(1) Dr. R. Harrison had just mailed his letter of resignation as surgeon in the U. S. Navy, when he received orders from the department to repair to the Naval Hospital, in the yellow fever district. He nobly withdrew his resignation, repaired to the post of danger and of honour, and remained on duty throughout the entire epidemic.
There was one symptom from which death could be invariably prognosticated, viz: suppression of urine. It was a certain indication of the general dissolution or breaking up of the animal functions. Perhaps not one patient, certainly not more than one, in whom it occurred, survived. The ratio of cases exhibiting this symptom did not probably exceed ten per cent. It occurred chiefly in the third stage of the disease; and, excepting one case at the Naval Hospital, who survived three days, every patient died within forty-eight hours after the suppression commenced. In every instance, the catheter, when withdrawn, was devoid of the urinous odour, and its punctures were clogged with mucus. Estimating the whole number of deaths at four thousand, and the ratio at ten per cent., the case of recovery above alluded to is one out of four hundred. Dr. Pennell, as quoted by Dr. La Roche, mentions a similar case. He says, "out of many hundreds of patients whom he treated, during the epidemic at Rio Janeiro in 1850, he remembers but one instance of recovery in patients with suppression." This is the more remarkable in view of the large proportion of cases in which this phenomenon occurred, which he states to be eighty per cent. of all the fatal cases. Dr. Wragg informs us of fifteen patients whom he treated, having suppression in the first stage of the disease. The suppression persisted for three days, when twelve of the patients died, and three recovered. This remarkable statement is made, it should be remembered, respecting cases in which the suppression occurred in the first stage of the disease, when the pa- [19] tients may be supposed to have been less wasted and broken down by its ravages. Even with these remarkable exceptions, however, suppression of urine still remains the most certain symptom of dissolution; and when it occurs in the final stage, and continues for thirty-six hours, it is the inevitable precursor of that event.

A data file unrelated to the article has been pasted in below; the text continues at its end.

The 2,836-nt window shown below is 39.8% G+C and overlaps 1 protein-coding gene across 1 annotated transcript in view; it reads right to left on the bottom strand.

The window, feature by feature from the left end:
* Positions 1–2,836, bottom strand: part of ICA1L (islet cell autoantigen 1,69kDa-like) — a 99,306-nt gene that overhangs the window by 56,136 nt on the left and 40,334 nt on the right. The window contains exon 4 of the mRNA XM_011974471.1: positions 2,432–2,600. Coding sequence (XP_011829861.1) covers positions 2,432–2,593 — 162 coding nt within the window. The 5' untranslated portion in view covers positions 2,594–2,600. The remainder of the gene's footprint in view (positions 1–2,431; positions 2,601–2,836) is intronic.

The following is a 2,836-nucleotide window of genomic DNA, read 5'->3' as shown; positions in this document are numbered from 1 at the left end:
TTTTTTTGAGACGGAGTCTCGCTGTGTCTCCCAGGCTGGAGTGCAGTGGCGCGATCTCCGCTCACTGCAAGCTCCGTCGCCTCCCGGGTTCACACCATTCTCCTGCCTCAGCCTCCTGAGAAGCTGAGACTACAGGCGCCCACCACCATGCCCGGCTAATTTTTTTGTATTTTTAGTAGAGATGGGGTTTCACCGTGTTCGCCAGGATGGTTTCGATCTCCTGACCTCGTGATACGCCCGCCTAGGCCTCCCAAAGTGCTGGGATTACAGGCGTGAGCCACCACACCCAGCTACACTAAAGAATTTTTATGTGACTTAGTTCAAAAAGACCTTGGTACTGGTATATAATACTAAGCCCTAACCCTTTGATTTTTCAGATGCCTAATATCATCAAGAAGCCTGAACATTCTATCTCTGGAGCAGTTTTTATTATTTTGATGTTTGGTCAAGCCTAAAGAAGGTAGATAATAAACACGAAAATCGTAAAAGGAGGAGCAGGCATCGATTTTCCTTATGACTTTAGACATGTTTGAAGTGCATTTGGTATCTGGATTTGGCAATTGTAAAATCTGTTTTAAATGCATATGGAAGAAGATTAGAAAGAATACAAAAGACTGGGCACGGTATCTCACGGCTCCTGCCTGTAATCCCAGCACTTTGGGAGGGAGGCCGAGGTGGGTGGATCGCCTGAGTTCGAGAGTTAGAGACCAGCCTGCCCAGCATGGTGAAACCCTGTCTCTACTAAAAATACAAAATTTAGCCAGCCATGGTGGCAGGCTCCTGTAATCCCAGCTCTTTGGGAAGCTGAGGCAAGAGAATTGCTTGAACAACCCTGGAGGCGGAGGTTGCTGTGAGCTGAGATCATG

The treatment of patients in this epidemic was as varied and opposite as the localities from which the different practitioners came. Each proceeded upon that plan, which either had obtained at home, or may have been derived from his own preconceived ideas. But after a few days' experience, and by comparing notes, it finally settled down into some degree of uniformity. The means most in vogue, and which seemed to produce the most favourable results, did not vary from those which obtain in the ordinary epidemics on record. There was, however, one exception to this general remark, viz: venesection. This was universally discarded. A physician who arrived at the infected district, well supplied with lancets, said to me: "When I approached the bedside of my first patient, lancet in hand, I looked, I trembled, and replaced my lancet in its case; nor did I see one patient after this from whom I would have dared to draw blood." Dry cups, however, were sometimes used to overcome local congestion.